Patients in need of life-saving organ transplants can spend years waiting for a suitable donor. The ultimate solution to the organ shortage crisis may be the development of processes to grow healthy transplant-able organs in the lab – and for some, this means growing human organs inside animal hosts.
Chimeras, creatures containing parts from multiple animals, are not a new concept in biology. Chimeras can even arise naturally: on occasion, two fertilized eggs occupying the same womb can fuse and eventually develop into a single organism. However, the creation of hybrid chimeras with cells from two different species tends to give us pause, especially when the hybrid is part human. Such experiments blur the boundaries between human and animal that we use to justify animal experimentation in the first place, raising difficult ethical and philosophical questions.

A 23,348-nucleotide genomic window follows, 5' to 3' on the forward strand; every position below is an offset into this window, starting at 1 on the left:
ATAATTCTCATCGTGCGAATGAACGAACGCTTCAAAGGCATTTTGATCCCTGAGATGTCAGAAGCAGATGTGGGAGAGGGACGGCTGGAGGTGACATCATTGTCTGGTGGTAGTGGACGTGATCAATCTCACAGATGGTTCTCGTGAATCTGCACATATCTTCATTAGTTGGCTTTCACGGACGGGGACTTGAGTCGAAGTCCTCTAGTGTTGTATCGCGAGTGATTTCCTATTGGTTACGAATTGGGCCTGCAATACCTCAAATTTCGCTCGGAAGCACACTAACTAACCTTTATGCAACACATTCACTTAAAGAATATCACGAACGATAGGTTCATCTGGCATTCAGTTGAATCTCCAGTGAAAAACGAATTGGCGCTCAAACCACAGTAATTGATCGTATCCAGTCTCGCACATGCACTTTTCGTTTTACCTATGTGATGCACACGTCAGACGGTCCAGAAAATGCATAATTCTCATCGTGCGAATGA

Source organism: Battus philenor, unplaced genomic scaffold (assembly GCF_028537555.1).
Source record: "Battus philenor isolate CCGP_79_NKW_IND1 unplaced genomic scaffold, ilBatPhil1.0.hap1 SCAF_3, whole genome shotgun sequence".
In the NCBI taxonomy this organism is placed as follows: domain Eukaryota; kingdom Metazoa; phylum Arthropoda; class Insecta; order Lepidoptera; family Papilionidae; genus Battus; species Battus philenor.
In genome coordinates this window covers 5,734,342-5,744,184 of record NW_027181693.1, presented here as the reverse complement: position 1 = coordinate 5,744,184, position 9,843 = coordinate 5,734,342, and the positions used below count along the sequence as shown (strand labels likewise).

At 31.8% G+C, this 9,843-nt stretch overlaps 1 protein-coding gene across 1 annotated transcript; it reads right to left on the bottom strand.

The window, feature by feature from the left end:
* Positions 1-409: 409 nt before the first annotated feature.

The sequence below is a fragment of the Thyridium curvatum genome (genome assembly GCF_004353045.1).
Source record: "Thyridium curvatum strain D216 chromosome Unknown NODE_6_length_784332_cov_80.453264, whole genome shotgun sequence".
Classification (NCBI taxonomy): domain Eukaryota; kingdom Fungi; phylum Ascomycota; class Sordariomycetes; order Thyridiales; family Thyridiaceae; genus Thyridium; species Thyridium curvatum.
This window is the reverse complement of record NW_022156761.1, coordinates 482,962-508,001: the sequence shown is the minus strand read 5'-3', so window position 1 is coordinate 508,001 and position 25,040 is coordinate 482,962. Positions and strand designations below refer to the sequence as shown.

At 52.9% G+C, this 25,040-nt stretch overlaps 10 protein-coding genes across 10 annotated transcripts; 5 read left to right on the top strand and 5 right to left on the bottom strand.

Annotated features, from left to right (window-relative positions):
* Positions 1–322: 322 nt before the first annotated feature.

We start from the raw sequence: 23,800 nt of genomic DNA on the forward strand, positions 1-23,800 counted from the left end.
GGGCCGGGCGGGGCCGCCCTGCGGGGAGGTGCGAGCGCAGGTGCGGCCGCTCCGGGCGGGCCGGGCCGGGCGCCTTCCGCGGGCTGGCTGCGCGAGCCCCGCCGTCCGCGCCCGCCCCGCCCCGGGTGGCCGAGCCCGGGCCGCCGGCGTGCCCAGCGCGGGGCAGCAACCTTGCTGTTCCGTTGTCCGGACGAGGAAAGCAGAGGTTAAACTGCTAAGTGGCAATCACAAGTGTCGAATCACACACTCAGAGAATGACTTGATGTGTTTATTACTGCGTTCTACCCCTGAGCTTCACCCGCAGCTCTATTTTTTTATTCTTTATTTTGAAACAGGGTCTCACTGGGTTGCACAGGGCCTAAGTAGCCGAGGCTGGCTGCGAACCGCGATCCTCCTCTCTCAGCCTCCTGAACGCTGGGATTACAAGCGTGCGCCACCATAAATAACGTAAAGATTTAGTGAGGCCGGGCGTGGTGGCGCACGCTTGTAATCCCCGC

Earlier this year, Japan lifted its ban on bringing human-animal hybrid embryos to term (scientists had previously been required to abort such embryos after 14 days), and Japanese scientists are taking advantage of the new legality of hybrid experiments to attempt to grow human organs. The strategy is to deprive the host animal embryo of its ability to form a specific organ of its own, instead providing it with human cells, with the hope that the host animal will then use the human cells to build the organ it lacks.
Time will tell whether this approach will be successful, but there's so much to consider here ethically. For instance, it is possible that the human cells get integrated into other organs inside of the host animal. We need to somehow reconcile our cultural concepts of humanity with our views on other animals before biotechnology forces us to take positions on fraught ethical issues.